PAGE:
I don't even own a DAW, I'm just a troll.
That's an interesting story, Mike...but I've loved the Golden age of scoring most of my life and never heard that (it could be true, of course). Newman was deservedly proud of such works as Song of Bernadette, The Robe (I mean, the guy won 9 Oscars, and it wasn't for doing something he hated doing). I can't imagine him burning those, or any of his, scores (especially since back then, when there was mostly only carbon paper copying). Why would he burn a score, especially when carbon copying was such a messy (ultimately frustrating) pain in zee derriere? No, this sounds like pure Hollywood Rumour.Lol, I'd also add wearing out patience, goodwill and tolerance within media work.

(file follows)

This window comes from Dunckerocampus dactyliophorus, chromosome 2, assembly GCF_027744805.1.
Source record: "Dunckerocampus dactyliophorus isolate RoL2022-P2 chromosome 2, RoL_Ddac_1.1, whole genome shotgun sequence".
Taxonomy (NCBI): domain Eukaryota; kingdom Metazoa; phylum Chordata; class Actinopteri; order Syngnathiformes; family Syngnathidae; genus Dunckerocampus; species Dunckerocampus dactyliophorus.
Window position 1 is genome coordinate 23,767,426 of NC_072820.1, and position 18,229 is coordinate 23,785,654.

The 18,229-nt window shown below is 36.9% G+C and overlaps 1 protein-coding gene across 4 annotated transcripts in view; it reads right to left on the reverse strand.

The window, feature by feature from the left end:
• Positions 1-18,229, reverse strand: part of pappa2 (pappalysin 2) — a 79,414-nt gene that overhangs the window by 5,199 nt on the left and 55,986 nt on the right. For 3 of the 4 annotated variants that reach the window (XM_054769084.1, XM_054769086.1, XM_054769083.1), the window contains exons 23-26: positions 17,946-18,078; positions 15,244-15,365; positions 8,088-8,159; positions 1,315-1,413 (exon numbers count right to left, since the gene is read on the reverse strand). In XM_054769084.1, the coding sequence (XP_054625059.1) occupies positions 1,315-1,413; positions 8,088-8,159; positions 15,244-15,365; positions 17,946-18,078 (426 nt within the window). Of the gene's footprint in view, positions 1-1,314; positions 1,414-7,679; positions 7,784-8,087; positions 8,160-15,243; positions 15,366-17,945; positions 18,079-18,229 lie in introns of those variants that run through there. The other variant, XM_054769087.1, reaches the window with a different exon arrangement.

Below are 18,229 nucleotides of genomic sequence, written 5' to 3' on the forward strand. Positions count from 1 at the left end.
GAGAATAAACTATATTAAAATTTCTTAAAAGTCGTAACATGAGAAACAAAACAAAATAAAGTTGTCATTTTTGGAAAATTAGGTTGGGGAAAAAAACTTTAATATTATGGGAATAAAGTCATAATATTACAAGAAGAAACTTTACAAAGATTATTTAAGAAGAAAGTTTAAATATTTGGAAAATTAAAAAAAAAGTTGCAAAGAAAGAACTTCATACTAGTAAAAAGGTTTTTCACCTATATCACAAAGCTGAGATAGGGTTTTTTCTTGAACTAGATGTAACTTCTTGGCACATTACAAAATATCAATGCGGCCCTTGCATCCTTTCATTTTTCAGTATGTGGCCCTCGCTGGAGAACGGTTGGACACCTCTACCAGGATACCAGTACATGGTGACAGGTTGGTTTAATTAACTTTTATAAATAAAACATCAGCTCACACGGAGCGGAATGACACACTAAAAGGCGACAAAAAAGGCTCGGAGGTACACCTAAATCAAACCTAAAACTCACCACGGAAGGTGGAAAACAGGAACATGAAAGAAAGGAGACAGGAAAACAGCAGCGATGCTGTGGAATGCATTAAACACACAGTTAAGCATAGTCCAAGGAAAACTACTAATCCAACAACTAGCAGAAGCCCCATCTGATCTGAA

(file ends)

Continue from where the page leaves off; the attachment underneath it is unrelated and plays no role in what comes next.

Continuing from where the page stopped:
Was it Newman who also had big bonfire parties after he'd done a film score? The bonfire was for the ritual burning of the score. If it wasn't him, then it was someone, either way, how's that for a disparaging attitude to the art of scoring, or, is it the best way to be, not believing the hype etc.
The only peccadillo I've read about this Movie Music Giant is that he (like Bernard) wanted to be a conductor, not composer. In fact, he'd get pretty bummed out whenever the studio assigned someone else to conduct a score he liked.